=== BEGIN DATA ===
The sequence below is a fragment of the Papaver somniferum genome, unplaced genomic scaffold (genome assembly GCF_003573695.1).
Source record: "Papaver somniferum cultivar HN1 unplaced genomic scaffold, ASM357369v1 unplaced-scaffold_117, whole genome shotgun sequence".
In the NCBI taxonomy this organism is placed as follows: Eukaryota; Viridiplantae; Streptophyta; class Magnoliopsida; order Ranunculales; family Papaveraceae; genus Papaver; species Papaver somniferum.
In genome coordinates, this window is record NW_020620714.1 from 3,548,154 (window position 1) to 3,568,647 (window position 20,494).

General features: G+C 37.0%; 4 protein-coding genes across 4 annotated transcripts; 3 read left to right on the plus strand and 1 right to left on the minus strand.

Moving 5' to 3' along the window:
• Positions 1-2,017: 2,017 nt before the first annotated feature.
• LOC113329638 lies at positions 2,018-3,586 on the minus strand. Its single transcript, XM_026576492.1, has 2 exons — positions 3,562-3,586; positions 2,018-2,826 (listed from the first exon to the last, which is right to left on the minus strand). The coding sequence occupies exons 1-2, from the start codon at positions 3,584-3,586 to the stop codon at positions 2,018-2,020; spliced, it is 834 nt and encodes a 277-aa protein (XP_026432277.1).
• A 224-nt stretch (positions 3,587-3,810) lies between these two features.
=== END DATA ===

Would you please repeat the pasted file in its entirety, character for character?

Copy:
The sequence below is a fragment of the Papaver somniferum genome, unplaced genomic scaffold (genome assembly GCF_003573695.1).
Source record: "Papaver somniferum cultivar HN1 unplaced genomic scaffold, ASM357369v1 unplaced-scaffold_117, whole genome shotgun sequence".
In the NCBI taxonomy this organism is placed as follows: Eukaryota; Viridiplantae; Streptophyta; class Magnoliopsida; order Ranunculales; family Papaveraceae; genus Papaver; species Papaver somniferum.
In genome coordinates, this window is record NW_020620714.1 from 3,548,154 (window position 1) to 3,568,647 (window position 20,494).

General features: G+C 37.0%; 4 protein-coding genes across 4 annotated transcripts; 3 read left to right on the plus strand and 1 right to left on the minus strand.

Moving 5' to 3' along the window:
• Positions 1-2,017: 2,017 nt before the first annotated feature.
• LOC113329638 lies at positions 2,018-3,586 on the minus strand. Its single transcript, XM_026576492.1, has 2 exons — positions 3,562-3,586; positions 2,018-2,826 (listed from the first exon to the last, which is right to left on the minus strand). The coding sequence occupies exons 1-2, from the start codon at positions 3,584-3,586 to the stop codon at positions 2,018-2,020; spliced, it is 834 nt and encodes a 277-aa protein (XP_026432277.1).
• A 224-nt stretch (positions 3,587-3,810) lies between these two features.